More good commentary on the story of Father Roy Bourgeois and his dismissal from the priesthood because he supports women's ordination, about which I blogged yesterday:
At her Enlightened Catholicism blog, Colleen Baker sees a strong parallel between the story of Lennon Cihak, a youngster denied communion in Barnesville, Minnesota, when he wouldn't publicly renounce his support for marriage equality, and the story of Roy Bourgeois--as with Cihak's case, so with Bourgeois's, church officials demand that people violate their consciences by lying in order to access the sacraments or church office.
Being advised to lie to maintain or receive sacraments is not terribly sacred nor does it seem very Catholic, but lying is becoming routine in the upper echelons so maybe it is some new form of Catholic truth.
Fr. Roy Bourgeois, a brave and committed peace activist for 40 years, has been laicized, excommunicated, and expelled from his order - I'm amazed they didn't try to burn him at the stake as well. Meanwhile, Bishop Finn, convicted of covering up the sex abuse of children, gets not even a reprimand from the church.
I'm left disappointed that we cannot have an adult theological conversation about the matter of women's ordination or at least sexism as it exists in the church. But I can't help but wonder what will happen if the day comes, some decades or centuries away, when a future pope reopens the discussion that John Paul II closed in Ordinatio Sacerdotalis. It seems unlikely to me that 100 years from now the conversation will still be where it is today, and a significant number of theologians have argued that the late pope's determination that the church has no authority to ordain women is reversible.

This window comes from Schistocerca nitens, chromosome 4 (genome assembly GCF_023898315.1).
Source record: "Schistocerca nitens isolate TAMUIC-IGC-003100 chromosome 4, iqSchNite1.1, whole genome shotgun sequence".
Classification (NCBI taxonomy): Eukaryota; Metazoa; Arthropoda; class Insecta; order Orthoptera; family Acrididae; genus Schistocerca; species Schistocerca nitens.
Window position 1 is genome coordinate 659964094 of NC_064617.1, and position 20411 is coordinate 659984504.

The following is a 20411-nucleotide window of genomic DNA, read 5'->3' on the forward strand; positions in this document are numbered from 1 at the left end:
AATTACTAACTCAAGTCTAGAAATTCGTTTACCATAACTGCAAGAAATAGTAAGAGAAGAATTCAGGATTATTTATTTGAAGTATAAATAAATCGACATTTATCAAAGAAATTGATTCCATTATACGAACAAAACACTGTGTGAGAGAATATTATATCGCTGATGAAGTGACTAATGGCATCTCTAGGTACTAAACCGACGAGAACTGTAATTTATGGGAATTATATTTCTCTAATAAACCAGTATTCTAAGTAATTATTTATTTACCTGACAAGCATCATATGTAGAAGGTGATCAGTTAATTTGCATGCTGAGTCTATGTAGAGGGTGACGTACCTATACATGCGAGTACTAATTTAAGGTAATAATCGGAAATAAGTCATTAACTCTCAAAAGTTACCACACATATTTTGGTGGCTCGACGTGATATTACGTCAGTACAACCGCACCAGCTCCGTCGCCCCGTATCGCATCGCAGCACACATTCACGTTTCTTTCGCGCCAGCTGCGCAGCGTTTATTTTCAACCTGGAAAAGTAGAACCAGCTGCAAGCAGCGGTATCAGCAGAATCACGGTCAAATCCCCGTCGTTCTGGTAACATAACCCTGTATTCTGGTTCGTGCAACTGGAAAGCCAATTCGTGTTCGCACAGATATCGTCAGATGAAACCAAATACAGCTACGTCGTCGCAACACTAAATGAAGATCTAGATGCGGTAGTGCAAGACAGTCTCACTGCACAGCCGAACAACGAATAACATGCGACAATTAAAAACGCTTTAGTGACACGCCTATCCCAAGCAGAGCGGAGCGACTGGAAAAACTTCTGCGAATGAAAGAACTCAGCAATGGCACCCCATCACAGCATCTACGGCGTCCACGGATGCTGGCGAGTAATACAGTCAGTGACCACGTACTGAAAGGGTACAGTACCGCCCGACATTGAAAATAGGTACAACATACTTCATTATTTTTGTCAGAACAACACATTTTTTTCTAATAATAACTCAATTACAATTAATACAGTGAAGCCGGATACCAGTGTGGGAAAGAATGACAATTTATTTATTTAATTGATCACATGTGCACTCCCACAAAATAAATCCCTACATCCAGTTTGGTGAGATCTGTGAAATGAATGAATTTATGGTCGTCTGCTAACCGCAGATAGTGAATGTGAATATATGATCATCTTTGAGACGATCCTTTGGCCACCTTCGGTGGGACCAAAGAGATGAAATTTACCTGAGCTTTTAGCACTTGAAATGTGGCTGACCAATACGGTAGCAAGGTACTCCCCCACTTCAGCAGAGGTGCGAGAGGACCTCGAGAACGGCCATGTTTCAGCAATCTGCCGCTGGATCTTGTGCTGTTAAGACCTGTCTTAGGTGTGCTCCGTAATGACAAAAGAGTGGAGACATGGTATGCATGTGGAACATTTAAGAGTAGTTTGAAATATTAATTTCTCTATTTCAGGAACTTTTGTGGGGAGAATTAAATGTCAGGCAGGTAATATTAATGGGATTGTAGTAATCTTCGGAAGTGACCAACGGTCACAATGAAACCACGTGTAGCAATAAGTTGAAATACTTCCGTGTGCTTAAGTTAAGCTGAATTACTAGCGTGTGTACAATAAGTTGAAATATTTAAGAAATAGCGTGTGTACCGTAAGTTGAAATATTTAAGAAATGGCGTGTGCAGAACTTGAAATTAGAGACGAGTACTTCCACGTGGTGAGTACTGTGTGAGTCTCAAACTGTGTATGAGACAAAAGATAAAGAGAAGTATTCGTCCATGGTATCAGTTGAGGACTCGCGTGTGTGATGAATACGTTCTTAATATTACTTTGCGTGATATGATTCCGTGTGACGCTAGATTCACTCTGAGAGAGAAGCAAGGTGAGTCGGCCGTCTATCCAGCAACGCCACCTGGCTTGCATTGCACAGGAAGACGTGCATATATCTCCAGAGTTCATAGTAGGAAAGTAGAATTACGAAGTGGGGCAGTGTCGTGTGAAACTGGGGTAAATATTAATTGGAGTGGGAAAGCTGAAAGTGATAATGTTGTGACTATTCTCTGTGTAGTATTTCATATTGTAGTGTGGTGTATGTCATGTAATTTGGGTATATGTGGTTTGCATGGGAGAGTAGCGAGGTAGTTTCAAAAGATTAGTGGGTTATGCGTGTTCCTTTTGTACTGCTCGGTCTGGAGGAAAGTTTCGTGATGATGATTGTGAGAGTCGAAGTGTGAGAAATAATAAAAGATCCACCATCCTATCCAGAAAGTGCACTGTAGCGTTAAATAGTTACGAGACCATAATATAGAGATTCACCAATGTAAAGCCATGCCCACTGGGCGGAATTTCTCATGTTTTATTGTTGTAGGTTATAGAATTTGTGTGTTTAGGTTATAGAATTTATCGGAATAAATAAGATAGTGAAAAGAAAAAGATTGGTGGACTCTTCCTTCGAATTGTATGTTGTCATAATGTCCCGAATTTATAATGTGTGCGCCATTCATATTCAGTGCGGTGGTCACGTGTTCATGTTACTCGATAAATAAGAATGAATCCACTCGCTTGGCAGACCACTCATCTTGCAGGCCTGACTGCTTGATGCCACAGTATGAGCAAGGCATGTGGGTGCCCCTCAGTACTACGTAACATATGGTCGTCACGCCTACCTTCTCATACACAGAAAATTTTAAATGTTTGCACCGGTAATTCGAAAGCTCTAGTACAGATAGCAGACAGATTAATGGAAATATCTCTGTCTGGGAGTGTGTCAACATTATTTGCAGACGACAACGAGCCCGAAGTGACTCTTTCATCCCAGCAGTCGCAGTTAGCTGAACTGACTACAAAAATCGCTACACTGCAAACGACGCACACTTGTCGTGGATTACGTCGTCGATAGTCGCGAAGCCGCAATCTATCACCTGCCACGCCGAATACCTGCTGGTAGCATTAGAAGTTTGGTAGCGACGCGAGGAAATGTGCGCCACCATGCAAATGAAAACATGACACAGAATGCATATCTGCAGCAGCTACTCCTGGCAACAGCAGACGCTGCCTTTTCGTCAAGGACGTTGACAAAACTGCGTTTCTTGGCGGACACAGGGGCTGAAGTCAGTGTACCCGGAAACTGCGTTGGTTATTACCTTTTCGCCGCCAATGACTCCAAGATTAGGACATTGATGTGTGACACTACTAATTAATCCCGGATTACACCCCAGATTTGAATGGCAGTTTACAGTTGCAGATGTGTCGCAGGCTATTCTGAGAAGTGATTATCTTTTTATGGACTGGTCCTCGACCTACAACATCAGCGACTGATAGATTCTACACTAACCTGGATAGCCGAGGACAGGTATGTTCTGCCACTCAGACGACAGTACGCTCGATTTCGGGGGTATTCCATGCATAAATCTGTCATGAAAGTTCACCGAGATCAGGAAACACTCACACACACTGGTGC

And at his site, Contemplative Catholic asks why the men in Rome are so afraid:
The Dismissal of Fr Roy Bourgeois - yet another heavy handed manouvre by a church authority becoming more insecure by the day - what are they frightened of?
Excellent commentary which reminds me that there have been and will always be periods in the history of the church when the people of God remember Jesus and the gospels in a way that preserves the core affirmations and values of Catholic faith, while the hierarchy betrays those affirmations and values.